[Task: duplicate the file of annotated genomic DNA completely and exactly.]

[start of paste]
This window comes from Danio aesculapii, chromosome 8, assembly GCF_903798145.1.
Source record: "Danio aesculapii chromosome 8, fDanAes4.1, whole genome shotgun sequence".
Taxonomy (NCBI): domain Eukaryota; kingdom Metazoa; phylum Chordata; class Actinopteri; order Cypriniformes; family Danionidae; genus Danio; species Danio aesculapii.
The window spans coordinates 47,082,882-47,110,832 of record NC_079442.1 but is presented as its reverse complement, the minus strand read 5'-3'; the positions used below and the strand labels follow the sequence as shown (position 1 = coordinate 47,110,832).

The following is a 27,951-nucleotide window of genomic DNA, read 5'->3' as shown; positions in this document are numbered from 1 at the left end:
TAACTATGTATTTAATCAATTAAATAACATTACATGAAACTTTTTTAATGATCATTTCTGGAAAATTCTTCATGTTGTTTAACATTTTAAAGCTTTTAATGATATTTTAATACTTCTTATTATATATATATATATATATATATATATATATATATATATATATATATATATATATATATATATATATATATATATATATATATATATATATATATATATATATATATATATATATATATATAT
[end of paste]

This window comes from Danio aesculapii, chromosome 8, assembly GCF_903798145.1.
Source record: "Danio aesculapii chromosome 8, fDanAes4.1, whole genome shotgun sequence".
Taxonomy (NCBI): domain Eukaryota; kingdom Metazoa; phylum Chordata; class Actinopteri; order Cypriniformes; family Danionidae; genus Danio; species Danio aesculapii.
The window spans coordinates 47,082,882-47,110,832 of record NC_079442.1 but is presented as its reverse complement, the minus strand read 5'-3'; the positions used below and the strand labels follow the sequence as shown (position 1 = coordinate 47,110,832).

The following is a 27,951-nucleotide window of genomic DNA, read 5'->3' as shown; positions in this document are numbered from 1 at the left end:
TAACTATGTATTTAATCAATTAAATAACATTACATGAAACTTTTTTAATGATCATTTCTGGAAAATTCTTCATGTTGTTTAACATTTTAAAGCTTTTAATGATATTTTAATACTTCTTATTATATATATATATATATATATATATATATATATATATATATATATATATATATATATATATATATATATATATATATATATATATATATATATATATATATATATATATATATATATATATAT